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Ironwoods are the real heroes of the Sonoran Desert landscape, says Arizona travel writer

Summer temperatures are here, but it’s been a colorful spring in the Valley. The Palo Verde trees blanketed the town in yellow flowers for weeks, cactuses bloomed in the desert and it’s been a great year for saguaro blossoms. But, there’s one last tree blooming here now that our next guest says often goes unnoticed: ironwoods. 

Longtime Arizona travel writer Roger Naylor says these are the real heroes of the Sonoran Desert landscape, and he spoke more about it with The Show's Lauren Gilger.

Full conversation

ROGER NAYLOR: Well, you'll see a cascade of kind of light pink, sometimes a darker purple kind of a lilac shade just the, a fountain of the branches are covered with these beautiful shimmering blooms. If you look at them closely, they have a little pea like flowers. Some of people describe them as like tiny little orchids. They're just really beautiful, but they just add such a nice accent to the landscape. When I'm out hiking these past few weeks in the desert, it's just such a joy to be surrounded by these and to see them dotting the hillsides.

GILGER: Yeah. Yeah. They're really pretty and really delicate in this way. I didn't know what they were, but these are ironwoods. OK. And you say that these are really important to the desert ecosystem. You called them workhorses, right?

NAYLOR: Yeah. The, well, the saguaros get all the attention, the desert, but the ironwoods are the ones who do all the heavy lifting there, the workhorses. Ironwoods are a habitat modifying keystone species. You know, they actually make the neighborhood better and safer for everybody as nurse plants, you know, they provide shade and shelter beneath a dense canopy, protects young plants from harsh sun in the summer and frost in the winter. And then like soybeans and peas, they fix nitrogen in the soil making it easier for nearby plants to absorb nutrients.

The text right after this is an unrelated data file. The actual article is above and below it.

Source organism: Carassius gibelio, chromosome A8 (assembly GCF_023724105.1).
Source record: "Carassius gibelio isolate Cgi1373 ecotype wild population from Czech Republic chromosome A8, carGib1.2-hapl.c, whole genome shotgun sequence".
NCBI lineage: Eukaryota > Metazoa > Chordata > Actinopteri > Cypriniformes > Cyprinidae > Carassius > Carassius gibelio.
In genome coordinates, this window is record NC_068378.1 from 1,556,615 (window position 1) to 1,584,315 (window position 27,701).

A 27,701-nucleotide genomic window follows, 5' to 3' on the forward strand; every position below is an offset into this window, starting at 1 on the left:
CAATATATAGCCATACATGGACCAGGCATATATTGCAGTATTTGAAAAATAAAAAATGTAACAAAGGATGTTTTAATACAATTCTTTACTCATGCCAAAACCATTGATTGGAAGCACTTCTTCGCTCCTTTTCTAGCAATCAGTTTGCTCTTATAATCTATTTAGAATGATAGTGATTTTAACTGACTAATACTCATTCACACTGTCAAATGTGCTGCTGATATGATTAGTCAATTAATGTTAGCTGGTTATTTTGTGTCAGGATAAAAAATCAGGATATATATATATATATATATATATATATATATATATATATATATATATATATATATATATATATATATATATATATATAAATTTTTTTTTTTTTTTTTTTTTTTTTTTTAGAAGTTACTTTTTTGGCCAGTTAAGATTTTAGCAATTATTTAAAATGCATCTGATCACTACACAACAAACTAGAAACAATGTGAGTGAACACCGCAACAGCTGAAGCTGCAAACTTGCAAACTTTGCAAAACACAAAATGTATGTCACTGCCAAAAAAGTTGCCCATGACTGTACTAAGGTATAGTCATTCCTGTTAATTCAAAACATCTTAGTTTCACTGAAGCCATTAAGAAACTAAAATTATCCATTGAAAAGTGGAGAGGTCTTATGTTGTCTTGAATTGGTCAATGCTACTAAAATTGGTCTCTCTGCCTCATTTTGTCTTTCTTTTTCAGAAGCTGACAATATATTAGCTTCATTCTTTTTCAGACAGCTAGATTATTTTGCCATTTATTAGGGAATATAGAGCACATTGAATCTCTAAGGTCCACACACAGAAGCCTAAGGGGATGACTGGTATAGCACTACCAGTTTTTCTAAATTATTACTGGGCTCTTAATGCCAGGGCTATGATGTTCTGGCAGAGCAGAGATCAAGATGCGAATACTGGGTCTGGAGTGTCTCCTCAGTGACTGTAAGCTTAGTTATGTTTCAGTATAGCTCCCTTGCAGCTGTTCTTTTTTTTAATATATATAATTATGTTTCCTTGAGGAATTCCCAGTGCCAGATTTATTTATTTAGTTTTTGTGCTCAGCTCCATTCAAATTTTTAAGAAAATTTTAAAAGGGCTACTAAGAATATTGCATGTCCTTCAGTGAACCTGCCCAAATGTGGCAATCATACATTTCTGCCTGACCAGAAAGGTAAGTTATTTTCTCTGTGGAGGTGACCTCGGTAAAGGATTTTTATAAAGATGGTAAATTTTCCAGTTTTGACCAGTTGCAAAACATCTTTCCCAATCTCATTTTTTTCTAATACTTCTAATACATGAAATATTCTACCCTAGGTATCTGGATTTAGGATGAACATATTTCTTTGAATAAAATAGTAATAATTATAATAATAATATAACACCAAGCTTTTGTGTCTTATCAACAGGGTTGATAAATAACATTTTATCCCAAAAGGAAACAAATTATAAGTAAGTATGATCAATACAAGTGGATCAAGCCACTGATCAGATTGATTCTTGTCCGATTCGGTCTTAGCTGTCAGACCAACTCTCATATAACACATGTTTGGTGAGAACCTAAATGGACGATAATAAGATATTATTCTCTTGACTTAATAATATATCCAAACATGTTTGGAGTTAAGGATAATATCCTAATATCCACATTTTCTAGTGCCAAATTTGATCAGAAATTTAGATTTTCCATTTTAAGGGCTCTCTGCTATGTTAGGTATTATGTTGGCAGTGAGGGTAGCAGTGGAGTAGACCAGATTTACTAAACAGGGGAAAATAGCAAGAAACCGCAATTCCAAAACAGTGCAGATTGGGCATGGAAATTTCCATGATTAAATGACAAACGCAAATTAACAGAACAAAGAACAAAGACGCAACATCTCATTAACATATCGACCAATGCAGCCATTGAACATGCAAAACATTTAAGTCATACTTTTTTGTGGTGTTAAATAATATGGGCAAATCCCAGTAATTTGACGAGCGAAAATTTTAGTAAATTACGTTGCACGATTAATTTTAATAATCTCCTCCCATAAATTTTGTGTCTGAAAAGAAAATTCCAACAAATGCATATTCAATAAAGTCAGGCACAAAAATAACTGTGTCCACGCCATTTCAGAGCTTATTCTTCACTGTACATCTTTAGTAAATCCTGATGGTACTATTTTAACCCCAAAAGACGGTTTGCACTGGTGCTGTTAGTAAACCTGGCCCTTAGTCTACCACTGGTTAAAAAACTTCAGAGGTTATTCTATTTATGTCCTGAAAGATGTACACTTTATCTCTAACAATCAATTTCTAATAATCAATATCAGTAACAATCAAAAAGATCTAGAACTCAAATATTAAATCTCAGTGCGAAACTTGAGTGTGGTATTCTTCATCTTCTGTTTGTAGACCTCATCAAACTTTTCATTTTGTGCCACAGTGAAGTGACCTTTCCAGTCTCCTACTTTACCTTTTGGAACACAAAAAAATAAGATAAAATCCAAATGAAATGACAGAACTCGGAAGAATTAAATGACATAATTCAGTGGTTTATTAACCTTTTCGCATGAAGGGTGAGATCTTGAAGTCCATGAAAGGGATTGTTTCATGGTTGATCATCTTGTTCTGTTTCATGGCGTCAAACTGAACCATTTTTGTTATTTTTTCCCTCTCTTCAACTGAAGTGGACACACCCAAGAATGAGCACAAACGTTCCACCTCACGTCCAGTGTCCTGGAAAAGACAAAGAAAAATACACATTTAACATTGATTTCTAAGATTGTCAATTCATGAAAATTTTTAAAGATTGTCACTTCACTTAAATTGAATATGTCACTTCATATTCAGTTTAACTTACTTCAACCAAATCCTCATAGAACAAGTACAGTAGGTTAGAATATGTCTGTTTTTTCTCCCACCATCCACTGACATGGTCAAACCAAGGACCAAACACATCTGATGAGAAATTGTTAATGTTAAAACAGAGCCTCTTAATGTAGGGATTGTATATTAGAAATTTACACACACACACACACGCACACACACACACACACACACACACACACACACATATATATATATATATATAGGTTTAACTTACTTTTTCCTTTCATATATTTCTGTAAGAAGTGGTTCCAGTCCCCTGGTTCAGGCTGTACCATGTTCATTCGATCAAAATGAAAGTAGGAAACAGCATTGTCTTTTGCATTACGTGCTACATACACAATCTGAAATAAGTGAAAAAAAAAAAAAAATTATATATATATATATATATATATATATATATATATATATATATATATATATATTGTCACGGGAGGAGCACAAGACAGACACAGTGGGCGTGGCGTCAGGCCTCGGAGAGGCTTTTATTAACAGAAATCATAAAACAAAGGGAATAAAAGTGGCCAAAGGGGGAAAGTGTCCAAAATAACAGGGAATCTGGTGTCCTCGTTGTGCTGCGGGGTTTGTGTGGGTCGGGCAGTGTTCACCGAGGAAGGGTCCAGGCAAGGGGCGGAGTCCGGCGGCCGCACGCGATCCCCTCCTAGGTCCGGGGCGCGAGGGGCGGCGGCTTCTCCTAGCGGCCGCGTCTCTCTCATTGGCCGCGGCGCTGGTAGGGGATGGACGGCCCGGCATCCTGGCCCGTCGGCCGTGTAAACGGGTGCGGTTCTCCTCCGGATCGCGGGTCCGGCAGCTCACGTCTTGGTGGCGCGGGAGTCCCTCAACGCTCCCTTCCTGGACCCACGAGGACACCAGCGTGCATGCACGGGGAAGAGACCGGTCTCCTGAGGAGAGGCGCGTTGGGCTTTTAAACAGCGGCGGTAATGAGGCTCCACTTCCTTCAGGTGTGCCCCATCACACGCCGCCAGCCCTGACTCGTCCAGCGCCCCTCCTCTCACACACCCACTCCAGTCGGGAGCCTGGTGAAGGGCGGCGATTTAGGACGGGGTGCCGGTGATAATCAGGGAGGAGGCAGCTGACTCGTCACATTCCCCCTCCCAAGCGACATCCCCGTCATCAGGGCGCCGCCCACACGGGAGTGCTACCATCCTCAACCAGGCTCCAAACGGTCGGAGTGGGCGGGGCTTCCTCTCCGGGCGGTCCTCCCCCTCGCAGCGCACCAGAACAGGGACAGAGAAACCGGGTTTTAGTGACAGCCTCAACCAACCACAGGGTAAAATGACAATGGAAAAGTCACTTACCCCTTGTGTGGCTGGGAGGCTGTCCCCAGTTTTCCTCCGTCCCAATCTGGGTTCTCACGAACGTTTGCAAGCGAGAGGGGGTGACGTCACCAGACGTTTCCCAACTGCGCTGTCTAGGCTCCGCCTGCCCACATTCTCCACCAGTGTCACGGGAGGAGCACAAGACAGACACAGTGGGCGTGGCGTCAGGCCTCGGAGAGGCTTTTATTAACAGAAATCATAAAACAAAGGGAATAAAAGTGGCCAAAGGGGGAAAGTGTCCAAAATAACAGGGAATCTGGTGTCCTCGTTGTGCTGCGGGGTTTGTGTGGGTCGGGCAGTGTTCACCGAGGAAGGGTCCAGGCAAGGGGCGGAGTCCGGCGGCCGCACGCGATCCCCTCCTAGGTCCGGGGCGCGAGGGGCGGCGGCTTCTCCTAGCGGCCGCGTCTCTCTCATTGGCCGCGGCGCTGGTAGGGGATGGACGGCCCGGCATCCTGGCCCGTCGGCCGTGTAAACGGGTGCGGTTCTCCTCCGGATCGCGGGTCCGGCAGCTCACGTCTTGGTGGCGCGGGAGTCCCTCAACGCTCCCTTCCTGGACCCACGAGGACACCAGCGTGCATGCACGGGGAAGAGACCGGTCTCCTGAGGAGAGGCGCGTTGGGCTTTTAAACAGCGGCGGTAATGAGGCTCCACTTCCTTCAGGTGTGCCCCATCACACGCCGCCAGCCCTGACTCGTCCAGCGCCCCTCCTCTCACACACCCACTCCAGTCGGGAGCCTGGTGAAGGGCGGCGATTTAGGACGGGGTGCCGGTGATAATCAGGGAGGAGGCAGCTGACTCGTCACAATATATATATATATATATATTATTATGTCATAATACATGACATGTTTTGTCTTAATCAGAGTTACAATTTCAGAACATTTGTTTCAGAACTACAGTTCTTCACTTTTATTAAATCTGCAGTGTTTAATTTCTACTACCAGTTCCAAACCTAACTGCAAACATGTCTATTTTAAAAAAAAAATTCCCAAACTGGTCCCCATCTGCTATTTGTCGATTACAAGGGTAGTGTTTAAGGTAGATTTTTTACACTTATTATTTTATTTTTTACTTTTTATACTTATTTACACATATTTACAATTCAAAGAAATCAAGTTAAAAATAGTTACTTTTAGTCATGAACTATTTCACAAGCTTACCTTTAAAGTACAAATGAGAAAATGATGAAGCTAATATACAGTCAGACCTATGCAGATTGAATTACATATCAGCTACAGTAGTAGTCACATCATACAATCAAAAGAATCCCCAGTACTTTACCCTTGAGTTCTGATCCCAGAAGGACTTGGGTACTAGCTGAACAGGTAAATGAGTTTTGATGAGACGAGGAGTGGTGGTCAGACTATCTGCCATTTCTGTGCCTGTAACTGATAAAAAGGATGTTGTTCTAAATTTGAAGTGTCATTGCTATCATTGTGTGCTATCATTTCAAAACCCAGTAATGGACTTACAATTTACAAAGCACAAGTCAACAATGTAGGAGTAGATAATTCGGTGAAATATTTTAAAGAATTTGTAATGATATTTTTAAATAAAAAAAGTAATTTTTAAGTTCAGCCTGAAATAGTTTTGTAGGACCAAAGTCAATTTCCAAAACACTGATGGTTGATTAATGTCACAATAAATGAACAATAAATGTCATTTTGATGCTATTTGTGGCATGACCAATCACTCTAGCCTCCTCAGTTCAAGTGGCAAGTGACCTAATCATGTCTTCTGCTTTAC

The number of bird species dramatically increase around ironwoods and the tree provides forage and shelter for just a whole a bunch of animals. After the flowers are done, it produces a seed pod and those are a peanut-like delicacy enjoyed by just about everything in the desert. Birds, rodent, coyotes, you name it. You know, they may not be as majestic as saguaros, but they are desert royalty nonetheless.

GILGER: Yeah. You said saguaros in fact, are mostly here because of ironwoods, right?

NAYLOR: Yeah. You know, saguaros, I think everybody kind of knows this, that they need, you know, when they're small and starting out very slow growers, they need a little nurse plant. You know, a lot of them grow up in the shadow of little bushes or under palo verde trees or mesquites. But ironwoods provide a safe habitat for just tons of them. And especially because ironwoods are one of the few things that outlive the saguaros. So some ironwoods are thought to be 800 years older or longer. So they provide this really stable micro-environment under their branches for centuries, you know, so generations of plants come and go being protected from the sun and the frost by the ironwoods. And also again, just having a richer so oil to draw from.